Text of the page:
CNN recently announced it was ending its longstanding iReport crowdsourcing efforts, opting instead to source stories directly from social media streams. This was a notable marker signaling how news organizations are making different choices about audience growth and engagement.
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When I launched J-Lab in 2002, the best piece of advice I received was to have a lawyer draft a Memorandum of Understanding outlining the relationship between my center and its soon-to-be home, the University of Maryland.
After two decades of work at the forefront of journalism innovations, interactive journalism and news startups, J-Lab executive director Jan Schaffer weighs in with some observations and lessons learned. This post addresses journalism innovations.
Public broadcasters have always done partnerships, but in the last year these and other public-media outlets have begun piecing together the infrastructure for local-news reports that will offer more than cutaways in “Morning Edition” and “All Things Considered.” As a result, they are airing more investigative and enterprise journalism than ever before.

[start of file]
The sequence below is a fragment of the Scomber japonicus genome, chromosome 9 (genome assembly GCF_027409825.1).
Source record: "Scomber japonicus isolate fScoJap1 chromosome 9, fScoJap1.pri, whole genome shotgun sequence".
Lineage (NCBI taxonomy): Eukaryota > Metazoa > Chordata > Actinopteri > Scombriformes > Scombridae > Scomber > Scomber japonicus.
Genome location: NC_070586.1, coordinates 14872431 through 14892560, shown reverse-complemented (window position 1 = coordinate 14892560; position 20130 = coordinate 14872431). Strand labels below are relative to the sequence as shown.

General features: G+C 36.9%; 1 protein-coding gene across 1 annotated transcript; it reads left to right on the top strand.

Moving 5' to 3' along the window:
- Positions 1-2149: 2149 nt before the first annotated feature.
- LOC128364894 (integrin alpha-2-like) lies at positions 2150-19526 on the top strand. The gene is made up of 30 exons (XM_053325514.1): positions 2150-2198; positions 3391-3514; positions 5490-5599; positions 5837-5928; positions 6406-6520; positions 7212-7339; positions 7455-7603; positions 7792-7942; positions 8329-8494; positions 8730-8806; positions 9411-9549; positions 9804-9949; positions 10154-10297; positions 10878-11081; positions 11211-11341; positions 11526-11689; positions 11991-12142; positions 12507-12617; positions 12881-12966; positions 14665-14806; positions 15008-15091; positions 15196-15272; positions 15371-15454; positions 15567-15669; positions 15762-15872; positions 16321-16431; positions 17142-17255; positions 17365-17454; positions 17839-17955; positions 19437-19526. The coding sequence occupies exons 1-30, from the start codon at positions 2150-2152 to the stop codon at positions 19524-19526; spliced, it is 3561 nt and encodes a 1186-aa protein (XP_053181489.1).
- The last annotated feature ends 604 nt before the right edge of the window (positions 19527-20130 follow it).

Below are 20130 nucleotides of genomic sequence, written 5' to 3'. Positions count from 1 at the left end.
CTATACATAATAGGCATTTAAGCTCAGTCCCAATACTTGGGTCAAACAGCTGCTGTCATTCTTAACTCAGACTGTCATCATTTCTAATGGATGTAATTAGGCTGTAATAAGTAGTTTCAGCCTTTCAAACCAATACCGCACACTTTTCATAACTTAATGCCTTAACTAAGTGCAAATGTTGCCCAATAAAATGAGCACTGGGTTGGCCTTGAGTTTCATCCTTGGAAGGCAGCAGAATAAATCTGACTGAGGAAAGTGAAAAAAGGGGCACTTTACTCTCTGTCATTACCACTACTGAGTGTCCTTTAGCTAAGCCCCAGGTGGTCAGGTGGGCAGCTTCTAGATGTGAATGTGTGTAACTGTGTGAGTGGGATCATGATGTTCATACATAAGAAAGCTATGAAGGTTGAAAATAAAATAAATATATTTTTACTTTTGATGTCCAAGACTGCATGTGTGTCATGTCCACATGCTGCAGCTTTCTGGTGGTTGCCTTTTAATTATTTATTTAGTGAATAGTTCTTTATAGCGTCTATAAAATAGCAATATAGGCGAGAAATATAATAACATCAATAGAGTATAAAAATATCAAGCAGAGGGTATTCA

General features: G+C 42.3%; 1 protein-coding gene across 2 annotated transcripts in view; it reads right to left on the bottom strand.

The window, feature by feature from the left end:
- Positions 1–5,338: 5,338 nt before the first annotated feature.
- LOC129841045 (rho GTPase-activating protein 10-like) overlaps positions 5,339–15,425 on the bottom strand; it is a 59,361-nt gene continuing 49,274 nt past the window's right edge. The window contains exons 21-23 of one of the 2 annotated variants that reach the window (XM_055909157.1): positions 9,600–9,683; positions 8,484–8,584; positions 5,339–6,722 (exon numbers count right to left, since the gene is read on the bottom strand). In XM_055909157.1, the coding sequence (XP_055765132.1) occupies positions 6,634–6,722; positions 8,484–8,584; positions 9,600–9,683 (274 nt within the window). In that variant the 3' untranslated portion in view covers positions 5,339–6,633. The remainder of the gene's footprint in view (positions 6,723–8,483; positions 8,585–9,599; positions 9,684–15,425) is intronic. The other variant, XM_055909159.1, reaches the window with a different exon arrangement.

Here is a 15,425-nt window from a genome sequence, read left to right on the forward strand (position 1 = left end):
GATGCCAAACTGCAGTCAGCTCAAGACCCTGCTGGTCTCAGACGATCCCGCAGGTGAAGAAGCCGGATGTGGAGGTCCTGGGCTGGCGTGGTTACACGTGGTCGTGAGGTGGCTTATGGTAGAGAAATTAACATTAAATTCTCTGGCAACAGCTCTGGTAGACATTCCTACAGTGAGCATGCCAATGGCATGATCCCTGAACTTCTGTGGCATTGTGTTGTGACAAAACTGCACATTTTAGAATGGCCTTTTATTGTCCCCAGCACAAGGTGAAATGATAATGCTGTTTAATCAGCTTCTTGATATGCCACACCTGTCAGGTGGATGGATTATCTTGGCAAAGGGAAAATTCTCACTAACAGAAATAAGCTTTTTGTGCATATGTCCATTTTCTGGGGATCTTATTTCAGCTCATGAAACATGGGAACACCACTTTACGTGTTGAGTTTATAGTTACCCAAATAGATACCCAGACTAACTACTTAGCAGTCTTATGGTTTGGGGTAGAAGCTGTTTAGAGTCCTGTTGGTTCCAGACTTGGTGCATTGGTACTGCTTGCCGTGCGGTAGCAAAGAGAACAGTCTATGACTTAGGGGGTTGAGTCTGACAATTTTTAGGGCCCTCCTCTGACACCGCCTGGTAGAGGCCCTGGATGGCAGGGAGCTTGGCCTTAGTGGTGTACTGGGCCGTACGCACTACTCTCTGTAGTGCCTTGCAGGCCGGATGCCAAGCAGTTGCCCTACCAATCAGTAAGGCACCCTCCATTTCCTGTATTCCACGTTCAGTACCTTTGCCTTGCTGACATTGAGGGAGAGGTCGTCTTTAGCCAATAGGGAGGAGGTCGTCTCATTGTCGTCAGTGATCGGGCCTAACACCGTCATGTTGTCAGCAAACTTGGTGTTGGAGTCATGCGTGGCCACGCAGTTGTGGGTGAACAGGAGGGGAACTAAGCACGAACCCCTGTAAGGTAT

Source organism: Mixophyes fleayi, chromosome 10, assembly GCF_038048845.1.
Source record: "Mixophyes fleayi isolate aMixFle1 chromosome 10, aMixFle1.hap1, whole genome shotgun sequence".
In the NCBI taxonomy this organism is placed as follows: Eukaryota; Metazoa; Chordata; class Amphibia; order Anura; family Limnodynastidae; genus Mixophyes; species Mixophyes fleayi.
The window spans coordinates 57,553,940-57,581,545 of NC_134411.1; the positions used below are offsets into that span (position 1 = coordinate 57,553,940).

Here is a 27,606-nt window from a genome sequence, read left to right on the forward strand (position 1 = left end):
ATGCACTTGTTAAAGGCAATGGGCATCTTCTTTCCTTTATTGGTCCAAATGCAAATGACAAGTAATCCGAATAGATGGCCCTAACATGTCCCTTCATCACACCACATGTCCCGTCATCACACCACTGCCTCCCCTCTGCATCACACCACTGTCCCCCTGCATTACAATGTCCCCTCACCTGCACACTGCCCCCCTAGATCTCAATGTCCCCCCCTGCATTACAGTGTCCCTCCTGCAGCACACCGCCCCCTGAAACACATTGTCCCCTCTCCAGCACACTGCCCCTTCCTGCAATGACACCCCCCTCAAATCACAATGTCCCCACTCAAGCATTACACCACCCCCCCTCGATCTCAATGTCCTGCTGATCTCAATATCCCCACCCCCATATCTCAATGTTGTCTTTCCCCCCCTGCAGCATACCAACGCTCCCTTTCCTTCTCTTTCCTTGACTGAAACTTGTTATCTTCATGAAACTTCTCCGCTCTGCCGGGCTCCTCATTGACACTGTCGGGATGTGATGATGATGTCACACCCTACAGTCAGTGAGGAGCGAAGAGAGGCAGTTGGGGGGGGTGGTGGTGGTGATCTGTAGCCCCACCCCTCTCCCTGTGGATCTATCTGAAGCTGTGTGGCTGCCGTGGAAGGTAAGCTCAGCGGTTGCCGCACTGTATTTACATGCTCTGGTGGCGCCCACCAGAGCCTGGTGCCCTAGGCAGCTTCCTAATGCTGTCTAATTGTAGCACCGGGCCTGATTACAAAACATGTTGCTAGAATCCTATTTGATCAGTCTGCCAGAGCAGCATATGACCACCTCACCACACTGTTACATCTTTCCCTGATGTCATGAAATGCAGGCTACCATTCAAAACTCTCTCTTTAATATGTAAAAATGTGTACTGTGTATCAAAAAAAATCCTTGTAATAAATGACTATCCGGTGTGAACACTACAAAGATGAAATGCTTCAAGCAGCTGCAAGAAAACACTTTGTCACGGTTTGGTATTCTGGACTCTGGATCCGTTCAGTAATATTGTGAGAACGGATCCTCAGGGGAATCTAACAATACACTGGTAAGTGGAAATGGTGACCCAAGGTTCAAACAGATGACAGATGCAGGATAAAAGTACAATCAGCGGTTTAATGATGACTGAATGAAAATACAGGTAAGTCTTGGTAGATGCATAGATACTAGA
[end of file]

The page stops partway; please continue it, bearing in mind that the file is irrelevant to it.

There are few surprises in the latest nonprofit journalism study by the Pew Research Center’s Project on Excellence in Journalism. There are still, however, many questions to be asked. And there is much merit in taking a deeper dive into discrete clusters of nonprofit news sites.
Quietly, and not so quietly, journalism schools around the country are starting to give their students new news opportunities. More than beefing up course catalogues with multimedia and convergence offerings, the schools are becoming incubators for entrepreneurial news startups – news websites that are populated with student content.